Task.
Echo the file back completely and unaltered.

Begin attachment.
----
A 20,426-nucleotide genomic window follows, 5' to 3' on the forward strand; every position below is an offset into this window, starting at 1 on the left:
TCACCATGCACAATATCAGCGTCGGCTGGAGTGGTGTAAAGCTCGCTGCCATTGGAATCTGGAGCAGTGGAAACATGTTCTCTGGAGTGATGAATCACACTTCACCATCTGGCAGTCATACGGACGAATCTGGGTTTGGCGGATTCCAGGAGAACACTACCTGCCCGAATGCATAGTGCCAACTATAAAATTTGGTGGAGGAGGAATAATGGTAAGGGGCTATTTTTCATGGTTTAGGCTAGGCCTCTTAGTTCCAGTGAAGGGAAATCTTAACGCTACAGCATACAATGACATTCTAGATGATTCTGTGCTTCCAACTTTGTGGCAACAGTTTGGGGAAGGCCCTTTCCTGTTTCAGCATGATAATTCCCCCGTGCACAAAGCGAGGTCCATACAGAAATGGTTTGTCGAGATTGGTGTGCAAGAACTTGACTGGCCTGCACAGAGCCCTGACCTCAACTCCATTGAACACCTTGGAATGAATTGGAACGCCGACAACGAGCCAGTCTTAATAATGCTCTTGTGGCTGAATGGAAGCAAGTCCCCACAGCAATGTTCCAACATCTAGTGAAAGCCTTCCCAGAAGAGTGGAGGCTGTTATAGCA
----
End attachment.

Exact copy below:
A 20,426-nucleotide genomic window follows, 5' to 3' on the forward strand; every position below is an offset into this window, starting at 1 on the left:
TCACCATGCACAATATCAGCGTCGGCTGGAGTGGTGTAAAGCTCGCTGCCATTGGAATCTGGAGCAGTGGAAACATGTTCTCTGGAGTGATGAATCACACTTCACCATCTGGCAGTCATACGGACGAATCTGGGTTTGGCGGATTCCAGGAGAACACTACCTGCCCGAATGCATAGTGCCAACTATAAAATTTGGTGGAGGAGGAATAATGGTAAGGGGCTATTTTTCATGGTTTAGGCTAGGCCTCTTAGTTCCAGTGAAGGGAAATCTTAACGCTACAGCATACAATGACATTCTAGATGATTCTGTGCTTCCAACTTTGTGGCAACAGTTTGGGGAAGGCCCTTTCCTGTTTCAGCATGATAATTCCCCCGTGCACAAAGCGAGGTCCATACAGAAATGGTTTGTCGAGATTGGTGTGCAAGAACTTGACTGGCCTGCACAGAGCCCTGACCTCAACTCCATTGAACACCTTGGAATGAATTGGAACGCCGACAACGAGCCAGTCTTAATAATGCTCTTGTGGCTGAATGGAAGCAAGTCCCCACAGCAATGTTCCAACATCTAGTGAAAGCCTTCCCAGAAGAGTGGAGGCTGTTATAGCA